Every now and then, I would come out into an opening, and spot some of the group in the distance!  I had a whistle on my backpack, so I knew that if I got completely lost, I could make myself heard, if necessary!
 One of the Camp Ondessonk ( ) staff, told us about yet another crevice he would lead anyone through that wanted to try it.  He encouraged us to give it a try, saying he had successfully led an 80-year old gentleman through it earlier in the year.  I entered the crack, and saw staff member, Johnny, standing at what I thought was the end of the pass-thru.  However, what I found out after I got inside so far as to be totally committed to finish, was that Johnny was standing at a space where the rocks made you turn 90 degrees, in order to proceed to the exit.
 This second half of the "crevice expedition" is where I encountered my biggest obstacle, and literally got STUCK!!  It was only by these guys holding onto the tree outside the exit, and pulling really hard on my arm, that my adipose was able to get sufficiently compressed to make it through!  I joked later that I was beginning to think I was going to have to phone a surgeon to give me "emergency liposuction"!  Apparently, my dilemma was enough to discourage any of the other women from  trying this one!
 After getting stuck in the dark crevice, I was ready to see some BLUE SKY, and that is exactly what happened, as our group drove to the Blue Sky Vineyard ( ), to see where our Road Scholar director had married his lovely bride.  It was a very picturesque setting, and easy to understand why someone would choose it as a wedding venue!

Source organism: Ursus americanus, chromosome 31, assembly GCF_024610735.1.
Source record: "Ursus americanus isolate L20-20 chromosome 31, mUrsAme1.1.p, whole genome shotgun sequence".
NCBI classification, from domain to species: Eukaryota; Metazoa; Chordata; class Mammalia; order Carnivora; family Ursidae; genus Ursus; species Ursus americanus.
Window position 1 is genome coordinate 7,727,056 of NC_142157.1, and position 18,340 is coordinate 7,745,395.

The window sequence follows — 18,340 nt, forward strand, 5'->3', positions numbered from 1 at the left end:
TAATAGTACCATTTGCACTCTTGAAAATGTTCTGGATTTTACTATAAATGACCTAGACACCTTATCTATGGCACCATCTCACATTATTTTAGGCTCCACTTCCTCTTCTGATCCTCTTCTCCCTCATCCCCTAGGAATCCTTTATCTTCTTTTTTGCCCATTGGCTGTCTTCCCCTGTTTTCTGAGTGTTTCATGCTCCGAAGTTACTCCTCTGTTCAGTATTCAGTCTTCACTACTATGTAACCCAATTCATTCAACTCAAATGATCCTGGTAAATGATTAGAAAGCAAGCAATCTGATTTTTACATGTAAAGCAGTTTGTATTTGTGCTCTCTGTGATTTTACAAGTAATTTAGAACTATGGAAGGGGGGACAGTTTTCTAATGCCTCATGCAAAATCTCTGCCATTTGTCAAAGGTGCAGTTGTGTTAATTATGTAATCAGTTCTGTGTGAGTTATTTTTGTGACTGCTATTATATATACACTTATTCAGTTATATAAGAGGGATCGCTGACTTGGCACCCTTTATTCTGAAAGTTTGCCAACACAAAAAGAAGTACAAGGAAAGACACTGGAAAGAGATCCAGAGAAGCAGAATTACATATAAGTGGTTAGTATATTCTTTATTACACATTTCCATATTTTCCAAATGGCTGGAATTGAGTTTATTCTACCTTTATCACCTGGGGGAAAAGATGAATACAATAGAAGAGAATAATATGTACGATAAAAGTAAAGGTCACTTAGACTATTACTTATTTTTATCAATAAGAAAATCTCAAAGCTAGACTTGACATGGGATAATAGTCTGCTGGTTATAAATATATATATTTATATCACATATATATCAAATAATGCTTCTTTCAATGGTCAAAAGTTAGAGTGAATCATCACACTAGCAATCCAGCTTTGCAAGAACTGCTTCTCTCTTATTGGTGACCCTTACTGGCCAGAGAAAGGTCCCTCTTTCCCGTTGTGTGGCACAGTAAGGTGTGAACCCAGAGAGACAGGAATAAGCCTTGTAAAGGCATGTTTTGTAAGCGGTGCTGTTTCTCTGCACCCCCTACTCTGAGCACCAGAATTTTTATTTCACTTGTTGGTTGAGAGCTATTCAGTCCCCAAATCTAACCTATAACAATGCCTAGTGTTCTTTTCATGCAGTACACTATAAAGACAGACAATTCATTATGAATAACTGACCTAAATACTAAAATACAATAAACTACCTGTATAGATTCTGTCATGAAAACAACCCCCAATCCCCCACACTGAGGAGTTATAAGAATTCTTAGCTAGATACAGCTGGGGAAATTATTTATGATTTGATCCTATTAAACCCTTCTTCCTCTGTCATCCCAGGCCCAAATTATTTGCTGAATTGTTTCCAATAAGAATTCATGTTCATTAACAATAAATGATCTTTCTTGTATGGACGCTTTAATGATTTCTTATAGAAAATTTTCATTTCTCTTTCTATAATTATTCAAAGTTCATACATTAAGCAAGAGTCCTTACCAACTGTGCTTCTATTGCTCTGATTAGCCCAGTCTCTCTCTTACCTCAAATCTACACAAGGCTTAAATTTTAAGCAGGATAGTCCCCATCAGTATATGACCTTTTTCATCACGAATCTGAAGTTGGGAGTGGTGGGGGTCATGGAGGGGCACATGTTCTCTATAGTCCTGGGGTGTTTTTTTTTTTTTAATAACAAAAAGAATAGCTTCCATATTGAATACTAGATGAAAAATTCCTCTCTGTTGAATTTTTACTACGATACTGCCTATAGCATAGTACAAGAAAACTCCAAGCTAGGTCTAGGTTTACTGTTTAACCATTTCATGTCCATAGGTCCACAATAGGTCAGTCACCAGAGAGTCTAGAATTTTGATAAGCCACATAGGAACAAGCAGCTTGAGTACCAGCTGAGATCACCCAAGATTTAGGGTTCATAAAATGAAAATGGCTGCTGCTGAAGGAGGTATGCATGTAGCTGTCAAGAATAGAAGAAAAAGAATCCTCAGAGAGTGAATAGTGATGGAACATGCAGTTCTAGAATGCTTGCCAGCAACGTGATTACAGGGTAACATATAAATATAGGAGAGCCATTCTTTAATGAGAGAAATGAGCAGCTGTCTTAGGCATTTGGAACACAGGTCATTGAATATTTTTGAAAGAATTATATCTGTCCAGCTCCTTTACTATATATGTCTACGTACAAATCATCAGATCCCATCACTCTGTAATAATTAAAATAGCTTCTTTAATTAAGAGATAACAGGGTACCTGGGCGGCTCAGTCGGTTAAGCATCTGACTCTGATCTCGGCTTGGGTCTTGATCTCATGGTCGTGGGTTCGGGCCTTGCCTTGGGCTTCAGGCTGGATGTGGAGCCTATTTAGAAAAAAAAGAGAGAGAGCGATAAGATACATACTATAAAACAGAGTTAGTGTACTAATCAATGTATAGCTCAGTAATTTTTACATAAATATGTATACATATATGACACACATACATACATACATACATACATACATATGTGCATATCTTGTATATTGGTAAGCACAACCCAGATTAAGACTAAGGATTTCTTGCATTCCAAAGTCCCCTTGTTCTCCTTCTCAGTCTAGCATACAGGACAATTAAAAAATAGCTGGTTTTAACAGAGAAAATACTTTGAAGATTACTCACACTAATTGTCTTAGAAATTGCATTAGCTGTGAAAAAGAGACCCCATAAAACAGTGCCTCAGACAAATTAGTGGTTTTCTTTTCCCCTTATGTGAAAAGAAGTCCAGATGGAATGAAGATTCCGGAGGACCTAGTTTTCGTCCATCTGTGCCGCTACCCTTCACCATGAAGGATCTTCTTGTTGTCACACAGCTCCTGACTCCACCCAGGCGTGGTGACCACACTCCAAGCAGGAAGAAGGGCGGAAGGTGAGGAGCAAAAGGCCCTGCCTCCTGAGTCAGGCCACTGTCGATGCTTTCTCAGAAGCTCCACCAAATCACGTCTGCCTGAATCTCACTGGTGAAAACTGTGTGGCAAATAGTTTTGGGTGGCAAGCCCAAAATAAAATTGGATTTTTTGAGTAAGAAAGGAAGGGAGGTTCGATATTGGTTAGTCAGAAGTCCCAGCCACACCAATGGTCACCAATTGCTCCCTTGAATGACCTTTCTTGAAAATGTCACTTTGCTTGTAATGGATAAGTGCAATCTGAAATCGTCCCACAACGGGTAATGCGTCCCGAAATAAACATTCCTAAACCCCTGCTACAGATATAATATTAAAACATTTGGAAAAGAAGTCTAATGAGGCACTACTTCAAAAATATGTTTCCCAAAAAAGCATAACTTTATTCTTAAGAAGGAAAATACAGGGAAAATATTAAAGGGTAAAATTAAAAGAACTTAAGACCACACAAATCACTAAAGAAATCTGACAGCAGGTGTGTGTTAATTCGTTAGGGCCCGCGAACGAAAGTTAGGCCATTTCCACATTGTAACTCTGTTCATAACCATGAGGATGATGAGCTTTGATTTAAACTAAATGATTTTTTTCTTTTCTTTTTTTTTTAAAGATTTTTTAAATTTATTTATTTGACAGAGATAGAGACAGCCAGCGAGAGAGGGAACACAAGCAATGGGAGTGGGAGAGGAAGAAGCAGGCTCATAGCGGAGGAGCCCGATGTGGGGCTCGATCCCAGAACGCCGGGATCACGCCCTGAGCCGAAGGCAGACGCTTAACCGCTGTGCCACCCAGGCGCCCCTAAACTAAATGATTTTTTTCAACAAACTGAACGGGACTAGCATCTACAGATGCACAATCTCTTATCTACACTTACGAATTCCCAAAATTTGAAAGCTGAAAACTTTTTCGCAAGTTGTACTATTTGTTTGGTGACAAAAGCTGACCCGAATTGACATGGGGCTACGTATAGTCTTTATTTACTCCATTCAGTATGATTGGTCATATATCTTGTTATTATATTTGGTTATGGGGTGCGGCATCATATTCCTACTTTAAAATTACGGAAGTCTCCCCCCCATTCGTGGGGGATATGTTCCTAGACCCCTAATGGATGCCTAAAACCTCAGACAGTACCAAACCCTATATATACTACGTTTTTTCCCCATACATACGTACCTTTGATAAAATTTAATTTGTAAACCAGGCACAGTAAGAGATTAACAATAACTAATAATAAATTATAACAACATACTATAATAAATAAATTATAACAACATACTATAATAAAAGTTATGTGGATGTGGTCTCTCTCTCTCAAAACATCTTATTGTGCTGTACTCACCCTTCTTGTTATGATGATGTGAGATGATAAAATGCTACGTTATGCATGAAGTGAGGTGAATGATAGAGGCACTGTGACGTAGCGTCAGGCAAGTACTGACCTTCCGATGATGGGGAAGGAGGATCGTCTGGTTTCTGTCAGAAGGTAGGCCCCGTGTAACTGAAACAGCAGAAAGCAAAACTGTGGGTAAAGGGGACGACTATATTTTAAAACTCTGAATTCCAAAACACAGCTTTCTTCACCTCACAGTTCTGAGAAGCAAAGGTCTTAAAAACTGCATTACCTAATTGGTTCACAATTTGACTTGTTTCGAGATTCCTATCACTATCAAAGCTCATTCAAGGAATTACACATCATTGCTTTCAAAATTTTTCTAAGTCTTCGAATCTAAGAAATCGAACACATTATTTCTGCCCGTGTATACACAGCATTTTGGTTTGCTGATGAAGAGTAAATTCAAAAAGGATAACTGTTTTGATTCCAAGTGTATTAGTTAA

To help us interpret all the natural flora and fauna we had seen, Chris Benda had visual aides during the evening, to put "written words" with the "spoken words" he had shared during our time together.  I was thankful for this follow-up, and in a similar way, I am thankful for the "written words" in the Holy Bible that help us get to know God.  I am using this example as a visual aid to help me learn one of my First Place 4 Health ( www.FirstPlace4Health ) memory verses.  It says "Let the word of Christ dwell in you richly as you teach and admonish one another with all wisdom..."  Colossians 3:16 .   Hopefully, these words I have written (with accompanying photos!) have created a spark of interest in exploring the places shown.  Simply log on to to start planning your own adventure, or check out for a pre-planned experience.  Either way, I think you will see it is a place that can give you MILES OF SMILES!!  Tricia